Patent monopolies on life-saving drugs: the biggest killer of our time? It’s a burning issue: should pharmaceutical companies be granted patent monopolies on life-saving drugs they have developed if it is costing millions of lives?
When big business and humanitarian concerns meet one another face-to-face, there is likely to be a clash. Should a pharmaceutical company’s loyalties lie with its shareholders, or with the sick?
Dr Yusuf Hamied, chairperson of Cipla, believes that there is a middle way: “I do believe that anybody manufacturing products for healthcare cannot regard it as 100 percent business: it is business plus a humanitarian approach to society because you are saving lives. You are playing with people’s lives.”
All new products are the result of extensive research, and traditionally it is believed that firms often have to test between 5000 and 10000 substances for every one that is found to be effective, and then makes it to the market. This process is estimated to cost between $1.2 and $1.5 billion. Even then, 80% of them still lose money. So patents protect a company’s interests, and funds research – or so the argument goes.
The humanitarian argument is that company profits should never be put before saving the lives of people and Dr Hamied agrees with this when he says,” I believe that life-saving, essential drugs should be freely available and the innovator should be paid a suitable royalty payment for his invention.”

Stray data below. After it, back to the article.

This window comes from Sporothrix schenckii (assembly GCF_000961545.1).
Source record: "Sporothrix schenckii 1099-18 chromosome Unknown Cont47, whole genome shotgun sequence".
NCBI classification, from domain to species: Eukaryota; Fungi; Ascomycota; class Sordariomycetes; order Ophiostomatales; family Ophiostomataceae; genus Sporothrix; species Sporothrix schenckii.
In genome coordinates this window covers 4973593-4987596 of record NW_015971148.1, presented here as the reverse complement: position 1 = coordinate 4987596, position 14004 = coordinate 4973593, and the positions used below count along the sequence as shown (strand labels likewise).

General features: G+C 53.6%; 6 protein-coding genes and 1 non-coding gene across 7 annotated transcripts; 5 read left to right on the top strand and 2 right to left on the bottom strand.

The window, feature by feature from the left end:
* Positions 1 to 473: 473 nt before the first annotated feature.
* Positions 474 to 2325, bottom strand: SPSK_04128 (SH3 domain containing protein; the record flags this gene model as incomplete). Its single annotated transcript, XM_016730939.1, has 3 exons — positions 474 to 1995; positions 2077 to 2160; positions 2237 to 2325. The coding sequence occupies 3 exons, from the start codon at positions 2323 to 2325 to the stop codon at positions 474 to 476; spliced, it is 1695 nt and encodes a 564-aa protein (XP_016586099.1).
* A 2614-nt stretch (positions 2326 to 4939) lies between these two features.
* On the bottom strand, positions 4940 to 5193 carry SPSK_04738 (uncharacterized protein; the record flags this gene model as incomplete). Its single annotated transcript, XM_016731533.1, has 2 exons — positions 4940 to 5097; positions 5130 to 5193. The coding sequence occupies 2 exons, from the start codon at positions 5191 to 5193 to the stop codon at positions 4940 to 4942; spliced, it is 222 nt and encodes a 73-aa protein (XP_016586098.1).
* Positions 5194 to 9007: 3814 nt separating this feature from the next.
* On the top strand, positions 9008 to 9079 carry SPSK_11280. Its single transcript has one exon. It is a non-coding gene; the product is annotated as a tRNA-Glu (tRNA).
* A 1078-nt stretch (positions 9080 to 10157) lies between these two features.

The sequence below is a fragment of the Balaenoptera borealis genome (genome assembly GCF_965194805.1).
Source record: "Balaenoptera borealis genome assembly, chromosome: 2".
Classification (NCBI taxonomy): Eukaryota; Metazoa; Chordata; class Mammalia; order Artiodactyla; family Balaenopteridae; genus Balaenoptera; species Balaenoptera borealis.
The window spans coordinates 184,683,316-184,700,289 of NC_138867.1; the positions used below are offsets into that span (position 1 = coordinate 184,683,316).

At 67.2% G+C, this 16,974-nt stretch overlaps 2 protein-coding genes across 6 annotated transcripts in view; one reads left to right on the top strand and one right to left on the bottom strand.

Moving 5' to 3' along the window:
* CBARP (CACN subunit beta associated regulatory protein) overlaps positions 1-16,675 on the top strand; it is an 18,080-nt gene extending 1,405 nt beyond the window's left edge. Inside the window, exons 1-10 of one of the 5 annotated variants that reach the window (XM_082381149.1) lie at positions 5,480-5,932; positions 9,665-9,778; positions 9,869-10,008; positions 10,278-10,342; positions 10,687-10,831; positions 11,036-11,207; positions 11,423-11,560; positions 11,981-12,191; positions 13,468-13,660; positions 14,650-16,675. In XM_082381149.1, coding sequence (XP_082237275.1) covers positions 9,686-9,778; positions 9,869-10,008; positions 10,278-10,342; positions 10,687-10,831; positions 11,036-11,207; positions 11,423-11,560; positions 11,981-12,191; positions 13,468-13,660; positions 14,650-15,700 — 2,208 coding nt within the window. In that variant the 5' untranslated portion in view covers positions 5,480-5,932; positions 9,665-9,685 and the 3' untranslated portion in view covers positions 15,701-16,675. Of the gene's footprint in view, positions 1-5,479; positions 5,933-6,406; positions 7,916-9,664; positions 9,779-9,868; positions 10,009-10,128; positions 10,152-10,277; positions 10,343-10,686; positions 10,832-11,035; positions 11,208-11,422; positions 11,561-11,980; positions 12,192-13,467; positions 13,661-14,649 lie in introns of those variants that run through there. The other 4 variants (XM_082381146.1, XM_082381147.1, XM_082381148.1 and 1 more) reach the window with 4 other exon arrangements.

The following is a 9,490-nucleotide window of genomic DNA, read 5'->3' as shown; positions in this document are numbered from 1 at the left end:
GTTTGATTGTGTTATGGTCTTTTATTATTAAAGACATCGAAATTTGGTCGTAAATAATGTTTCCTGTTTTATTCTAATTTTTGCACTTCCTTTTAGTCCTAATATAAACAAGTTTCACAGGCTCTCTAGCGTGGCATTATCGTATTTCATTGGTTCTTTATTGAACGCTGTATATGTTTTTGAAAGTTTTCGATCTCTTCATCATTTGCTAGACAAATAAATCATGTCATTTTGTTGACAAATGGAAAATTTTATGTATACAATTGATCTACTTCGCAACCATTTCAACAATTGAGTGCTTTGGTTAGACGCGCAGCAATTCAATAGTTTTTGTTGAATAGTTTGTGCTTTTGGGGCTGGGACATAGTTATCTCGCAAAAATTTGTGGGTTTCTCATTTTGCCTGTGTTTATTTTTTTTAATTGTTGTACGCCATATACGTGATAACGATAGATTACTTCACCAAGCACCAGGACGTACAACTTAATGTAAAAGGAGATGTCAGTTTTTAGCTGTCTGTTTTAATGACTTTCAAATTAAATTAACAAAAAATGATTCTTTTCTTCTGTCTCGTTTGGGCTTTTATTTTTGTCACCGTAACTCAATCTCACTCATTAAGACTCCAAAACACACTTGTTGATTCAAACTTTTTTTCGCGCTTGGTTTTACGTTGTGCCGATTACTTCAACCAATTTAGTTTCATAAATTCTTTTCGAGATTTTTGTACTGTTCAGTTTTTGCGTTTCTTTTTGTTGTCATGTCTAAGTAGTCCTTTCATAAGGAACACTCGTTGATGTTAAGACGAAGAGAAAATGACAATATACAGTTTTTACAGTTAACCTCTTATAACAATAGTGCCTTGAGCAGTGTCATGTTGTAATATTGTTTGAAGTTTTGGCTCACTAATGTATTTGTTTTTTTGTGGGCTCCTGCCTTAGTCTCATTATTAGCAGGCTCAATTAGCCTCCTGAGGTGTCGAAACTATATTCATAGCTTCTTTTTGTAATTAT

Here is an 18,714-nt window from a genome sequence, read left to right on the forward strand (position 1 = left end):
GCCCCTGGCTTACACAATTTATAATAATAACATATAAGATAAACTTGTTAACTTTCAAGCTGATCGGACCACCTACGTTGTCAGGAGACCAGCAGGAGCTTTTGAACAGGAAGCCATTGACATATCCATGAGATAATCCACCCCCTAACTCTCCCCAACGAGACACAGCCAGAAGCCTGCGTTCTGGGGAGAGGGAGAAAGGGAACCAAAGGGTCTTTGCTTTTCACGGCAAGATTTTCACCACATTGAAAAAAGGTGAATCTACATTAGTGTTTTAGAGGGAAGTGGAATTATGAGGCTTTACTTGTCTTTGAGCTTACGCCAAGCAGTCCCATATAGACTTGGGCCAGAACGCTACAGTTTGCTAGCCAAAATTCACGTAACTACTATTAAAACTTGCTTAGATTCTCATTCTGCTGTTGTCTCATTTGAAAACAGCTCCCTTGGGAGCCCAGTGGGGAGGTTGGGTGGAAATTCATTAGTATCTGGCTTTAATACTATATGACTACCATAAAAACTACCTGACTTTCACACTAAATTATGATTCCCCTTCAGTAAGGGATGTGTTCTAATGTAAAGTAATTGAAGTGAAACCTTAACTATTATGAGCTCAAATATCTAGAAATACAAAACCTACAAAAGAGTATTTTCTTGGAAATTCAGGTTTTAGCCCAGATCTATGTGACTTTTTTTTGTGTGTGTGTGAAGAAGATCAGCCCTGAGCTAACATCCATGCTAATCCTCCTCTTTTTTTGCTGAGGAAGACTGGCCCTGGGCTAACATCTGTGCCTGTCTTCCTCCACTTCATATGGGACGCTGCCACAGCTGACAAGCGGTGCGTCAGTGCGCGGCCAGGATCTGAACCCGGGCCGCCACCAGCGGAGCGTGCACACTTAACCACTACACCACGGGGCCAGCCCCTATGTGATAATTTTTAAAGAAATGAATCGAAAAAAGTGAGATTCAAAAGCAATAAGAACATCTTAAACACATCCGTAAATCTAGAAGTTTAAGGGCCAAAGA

The high cost of patented medicines, such as antiretrovirals, certain cancer medications and medications for the treatment of respiratory illnesses, have, in the past, blocked access to these medicines for people from lower income groups. Patents are granted in the US and in European countries for a specific period of time – sometimes up to 20 years. During that time, other drug companies are prohibited from manufacturing generics of the patented medicines.
Cipla’s aim has always been patient-centred, as is illustrated by its campaigns, such as the Breathefree Initiative, and its enormous range of affordable respiratory products – now available in over 100 countries.
Read more about Cipla’s Breathefree Initiative here: (http://www.breathefree.com/)
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